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Even before the Commerce Department reported that machinery orders tumbled 26% in January from a year earlier, Ratings' quantitative model graded capital-equipment companies as decidedly "risky."

Each of the firms in the accompanying table is marked in the "D" range -- on a scale from A-plus to E-minus -- for its respective "risk grade" from Ratings.

Orders for capital goods shriveled 8.8% last month from December. Demand isn't likely to pick up soon, as U.S. industry is currently running at 72% of capacity, the weakest in 26 years.

The consensus among analysts is that net earnings per share for


(ETN) - Get Eaton Corporation PLC Report

will fall 35.8% this year before recovering 15.1% next year. Its stock, which touched $100 in late 2007, declined sharply in the second half of last year, rose modestly toward year-end and then resumed its descent this year.

Illinois Tool Works'

(ITW) - Get Illinois Tool Works Inc. Report

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EPS is expected to slide 34.2% this year and resume earnings growth with a gain of 12.5% next year. Its stock price touched $60 in late 2007 before spinning downward to its current level of about half that value.

Analysts expect earnings at

Parker Hannifin

(PH) - Get Parker-Hannifin Corporation Report

to decline 28.1% this year and then slip an additional 8.8% next year. The firm's stock is down more than 50% from a high of more than $80 reached in 2008.

The fiscal years of Eaton and Illinois Tool end in December, while Parker Hannifin operates on a June cycle.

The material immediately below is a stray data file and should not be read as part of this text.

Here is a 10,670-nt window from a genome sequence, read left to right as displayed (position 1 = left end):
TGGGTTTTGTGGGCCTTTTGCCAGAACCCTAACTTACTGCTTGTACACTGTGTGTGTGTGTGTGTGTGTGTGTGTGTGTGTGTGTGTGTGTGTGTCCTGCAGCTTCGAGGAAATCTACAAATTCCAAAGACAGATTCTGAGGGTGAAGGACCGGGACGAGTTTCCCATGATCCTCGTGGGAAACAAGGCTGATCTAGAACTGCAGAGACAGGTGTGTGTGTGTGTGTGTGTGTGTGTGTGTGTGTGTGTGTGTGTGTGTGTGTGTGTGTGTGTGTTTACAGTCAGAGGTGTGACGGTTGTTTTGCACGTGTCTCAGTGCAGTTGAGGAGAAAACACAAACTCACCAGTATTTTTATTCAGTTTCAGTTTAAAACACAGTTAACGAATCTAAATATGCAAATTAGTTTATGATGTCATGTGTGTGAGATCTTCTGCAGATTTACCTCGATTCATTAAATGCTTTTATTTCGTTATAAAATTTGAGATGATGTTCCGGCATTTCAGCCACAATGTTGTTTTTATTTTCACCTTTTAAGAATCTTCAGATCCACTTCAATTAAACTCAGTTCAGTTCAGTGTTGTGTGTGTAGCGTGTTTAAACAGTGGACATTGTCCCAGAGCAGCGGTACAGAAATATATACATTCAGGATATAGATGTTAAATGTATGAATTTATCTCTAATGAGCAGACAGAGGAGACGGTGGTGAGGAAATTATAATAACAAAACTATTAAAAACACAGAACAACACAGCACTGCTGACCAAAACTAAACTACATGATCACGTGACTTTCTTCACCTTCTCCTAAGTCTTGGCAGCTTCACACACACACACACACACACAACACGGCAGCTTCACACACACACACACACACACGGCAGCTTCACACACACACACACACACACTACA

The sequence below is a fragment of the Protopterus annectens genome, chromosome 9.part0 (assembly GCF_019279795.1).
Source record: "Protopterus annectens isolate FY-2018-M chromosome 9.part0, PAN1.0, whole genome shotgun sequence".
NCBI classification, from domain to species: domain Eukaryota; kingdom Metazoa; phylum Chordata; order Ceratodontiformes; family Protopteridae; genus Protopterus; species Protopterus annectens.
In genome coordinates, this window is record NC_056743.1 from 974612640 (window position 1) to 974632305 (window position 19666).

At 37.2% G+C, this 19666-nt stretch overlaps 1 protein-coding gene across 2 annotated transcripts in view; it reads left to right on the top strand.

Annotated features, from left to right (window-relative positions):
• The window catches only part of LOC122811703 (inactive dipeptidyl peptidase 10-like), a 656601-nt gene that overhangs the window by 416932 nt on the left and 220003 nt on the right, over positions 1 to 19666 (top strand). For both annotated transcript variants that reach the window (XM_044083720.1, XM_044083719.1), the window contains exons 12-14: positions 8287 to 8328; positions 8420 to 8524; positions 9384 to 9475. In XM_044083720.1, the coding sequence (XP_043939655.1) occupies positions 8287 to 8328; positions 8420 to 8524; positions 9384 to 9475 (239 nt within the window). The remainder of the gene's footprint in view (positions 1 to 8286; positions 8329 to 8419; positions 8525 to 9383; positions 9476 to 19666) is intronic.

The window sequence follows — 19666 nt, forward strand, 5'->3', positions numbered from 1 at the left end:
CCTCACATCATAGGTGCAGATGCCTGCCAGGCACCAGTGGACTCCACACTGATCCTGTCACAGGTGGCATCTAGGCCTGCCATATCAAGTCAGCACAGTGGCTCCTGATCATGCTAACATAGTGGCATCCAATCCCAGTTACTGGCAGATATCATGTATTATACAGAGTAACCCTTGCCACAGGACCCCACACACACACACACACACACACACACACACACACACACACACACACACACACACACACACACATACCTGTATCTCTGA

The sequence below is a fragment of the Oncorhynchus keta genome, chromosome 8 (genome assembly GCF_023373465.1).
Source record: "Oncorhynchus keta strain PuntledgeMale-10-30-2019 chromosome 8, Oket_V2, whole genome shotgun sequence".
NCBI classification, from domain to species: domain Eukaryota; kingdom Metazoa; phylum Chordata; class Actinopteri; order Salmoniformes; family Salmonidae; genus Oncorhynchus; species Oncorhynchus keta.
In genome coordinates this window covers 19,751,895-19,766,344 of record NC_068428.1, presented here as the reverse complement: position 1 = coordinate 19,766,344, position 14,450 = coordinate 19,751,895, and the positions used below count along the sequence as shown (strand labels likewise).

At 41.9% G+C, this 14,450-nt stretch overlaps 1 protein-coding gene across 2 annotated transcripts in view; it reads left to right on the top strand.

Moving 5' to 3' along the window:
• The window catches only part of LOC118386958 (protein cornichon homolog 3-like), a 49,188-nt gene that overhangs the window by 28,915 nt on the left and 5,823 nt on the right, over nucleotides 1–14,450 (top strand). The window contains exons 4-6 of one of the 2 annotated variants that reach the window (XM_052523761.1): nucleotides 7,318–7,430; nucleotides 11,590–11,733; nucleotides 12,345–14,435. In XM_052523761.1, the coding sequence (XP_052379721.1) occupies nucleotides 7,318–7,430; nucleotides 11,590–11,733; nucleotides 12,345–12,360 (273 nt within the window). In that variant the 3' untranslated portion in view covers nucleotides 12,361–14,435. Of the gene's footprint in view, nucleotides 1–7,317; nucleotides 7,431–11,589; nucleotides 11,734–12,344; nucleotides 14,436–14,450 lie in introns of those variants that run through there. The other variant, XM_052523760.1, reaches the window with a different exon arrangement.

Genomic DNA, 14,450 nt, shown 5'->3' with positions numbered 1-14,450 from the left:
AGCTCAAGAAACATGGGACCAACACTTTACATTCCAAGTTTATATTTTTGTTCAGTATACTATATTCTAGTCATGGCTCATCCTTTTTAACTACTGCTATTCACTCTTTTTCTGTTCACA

Although the three stocks in the table have marks in the "D" range for their respective "risk grades" from Ratings, each still maintains an "overall grade" of C, which equates with a "hold" recommendation.

Dividend yields ranging from 2.67% for Parker-Hannifin to a shade under 5% for Eaton help boost the appeal of these mid-American industrial firms. (Eaton and Parker Hannifin are based in Cleveland, and Illinois Tool's headquarters is in the Chicago exurb of Glenview, Ill.)

Relatively modest forward price-to-earnings ratios -- less than 10, based on current-year estimated net for Eaton and Parker Hannifin -- also help maintain the "hold-recommended" status of the stocks.

Richard Widows is a senior financial analyst for Ratings. Prior to joining, Widows was senior product manager for quantitative analytics at Thomson Financial. After receiving an M.B.A. from Santa Clara University in California, his career included development of investment information systems at data firms, including the Lipper division of Reuters. His international experience includes assignments in the U.K. and East Asia.